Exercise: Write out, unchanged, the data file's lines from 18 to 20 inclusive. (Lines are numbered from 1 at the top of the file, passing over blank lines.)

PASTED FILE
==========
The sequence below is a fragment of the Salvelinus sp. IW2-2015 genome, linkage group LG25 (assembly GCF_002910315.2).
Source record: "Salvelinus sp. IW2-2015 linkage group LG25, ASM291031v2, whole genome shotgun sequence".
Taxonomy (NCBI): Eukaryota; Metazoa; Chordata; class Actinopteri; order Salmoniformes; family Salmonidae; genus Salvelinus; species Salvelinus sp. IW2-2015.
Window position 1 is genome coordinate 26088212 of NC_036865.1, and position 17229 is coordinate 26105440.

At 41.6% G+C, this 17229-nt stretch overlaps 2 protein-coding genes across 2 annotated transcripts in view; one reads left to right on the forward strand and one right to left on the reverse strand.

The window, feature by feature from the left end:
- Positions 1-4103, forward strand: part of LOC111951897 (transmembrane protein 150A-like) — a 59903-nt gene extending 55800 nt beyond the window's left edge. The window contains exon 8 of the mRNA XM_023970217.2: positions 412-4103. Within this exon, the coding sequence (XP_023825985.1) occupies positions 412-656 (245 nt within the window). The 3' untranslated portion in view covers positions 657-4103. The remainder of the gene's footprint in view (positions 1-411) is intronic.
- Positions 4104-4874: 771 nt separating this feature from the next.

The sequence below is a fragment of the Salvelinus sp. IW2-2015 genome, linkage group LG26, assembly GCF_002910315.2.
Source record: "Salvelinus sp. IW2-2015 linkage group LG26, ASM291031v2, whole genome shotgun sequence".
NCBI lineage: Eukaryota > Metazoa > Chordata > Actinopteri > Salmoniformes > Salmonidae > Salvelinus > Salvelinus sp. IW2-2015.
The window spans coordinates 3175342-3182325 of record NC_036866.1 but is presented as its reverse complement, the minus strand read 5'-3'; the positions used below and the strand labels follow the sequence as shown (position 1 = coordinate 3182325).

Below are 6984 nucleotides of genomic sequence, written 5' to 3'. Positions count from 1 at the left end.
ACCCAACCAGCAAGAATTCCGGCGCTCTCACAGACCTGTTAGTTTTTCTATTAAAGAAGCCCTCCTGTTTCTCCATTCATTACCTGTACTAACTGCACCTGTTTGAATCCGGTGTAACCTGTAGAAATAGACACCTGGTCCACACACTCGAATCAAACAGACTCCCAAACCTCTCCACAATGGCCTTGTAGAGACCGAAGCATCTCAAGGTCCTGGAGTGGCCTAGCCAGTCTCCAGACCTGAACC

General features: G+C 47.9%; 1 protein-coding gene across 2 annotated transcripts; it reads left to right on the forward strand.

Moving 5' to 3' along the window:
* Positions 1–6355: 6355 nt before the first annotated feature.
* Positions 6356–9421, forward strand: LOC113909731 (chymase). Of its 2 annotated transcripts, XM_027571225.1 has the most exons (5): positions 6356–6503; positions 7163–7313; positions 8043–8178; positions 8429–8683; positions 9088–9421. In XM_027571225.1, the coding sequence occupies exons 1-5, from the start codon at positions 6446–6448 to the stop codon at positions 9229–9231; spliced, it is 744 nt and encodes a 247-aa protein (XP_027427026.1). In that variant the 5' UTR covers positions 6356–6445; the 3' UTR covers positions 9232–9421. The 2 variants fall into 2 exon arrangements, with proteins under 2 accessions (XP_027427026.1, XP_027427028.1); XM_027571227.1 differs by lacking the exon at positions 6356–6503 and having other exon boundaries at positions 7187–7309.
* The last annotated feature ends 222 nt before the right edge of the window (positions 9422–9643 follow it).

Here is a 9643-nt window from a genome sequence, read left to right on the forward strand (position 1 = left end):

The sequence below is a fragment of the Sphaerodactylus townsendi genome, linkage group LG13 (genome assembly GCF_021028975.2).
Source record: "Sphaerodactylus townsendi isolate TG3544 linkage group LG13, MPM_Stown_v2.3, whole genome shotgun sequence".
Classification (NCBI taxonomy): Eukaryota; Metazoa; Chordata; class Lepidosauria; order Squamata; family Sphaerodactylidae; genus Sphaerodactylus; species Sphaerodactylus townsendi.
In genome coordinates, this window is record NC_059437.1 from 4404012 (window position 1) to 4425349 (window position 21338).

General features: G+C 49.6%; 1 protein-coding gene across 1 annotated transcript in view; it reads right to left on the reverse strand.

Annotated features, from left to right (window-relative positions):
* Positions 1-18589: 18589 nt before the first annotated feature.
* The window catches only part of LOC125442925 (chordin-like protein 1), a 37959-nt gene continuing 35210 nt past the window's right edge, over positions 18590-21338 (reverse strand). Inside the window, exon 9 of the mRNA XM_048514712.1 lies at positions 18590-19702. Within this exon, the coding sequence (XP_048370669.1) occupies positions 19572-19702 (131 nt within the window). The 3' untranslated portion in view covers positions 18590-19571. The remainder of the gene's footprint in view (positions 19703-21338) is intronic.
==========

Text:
* Positions 6356–9421, forward strand: LOC113909731 (chymase). Of its 2 annotated transcripts, XM_027571225.1 has the most exons (5): positions 6356–6503; positions 7163–7313; positions 8043–8178; positions 8429–8683; positions 9088–9421. In XM_027571225.1, the coding sequence occupies exons 1-5, from the start codon at positions 6446–6448 to the stop codon at positions 9229–9231; spliced, it is 744 nt and encodes a 247-aa protein (XP_027427026.1). In that variant the 5' UTR covers positions 6356–6445; the 3' UTR covers positions 9232–9421. The 2 variants fall into 2 exon arrangements, with proteins under 2 accessions (XP_027427026.1, XP_027427028.1); XM_027571227.1 differs by lacking the exon at positions 6356–6503 and having other exon boundaries at positions 7187–7309.
* The last annotated feature ends 222 nt before the right edge of the window (positions 9422–9643 follow it).

Here is a 9643-nt window from a genome sequence, read left to right on the forward strand (position 1 = left end):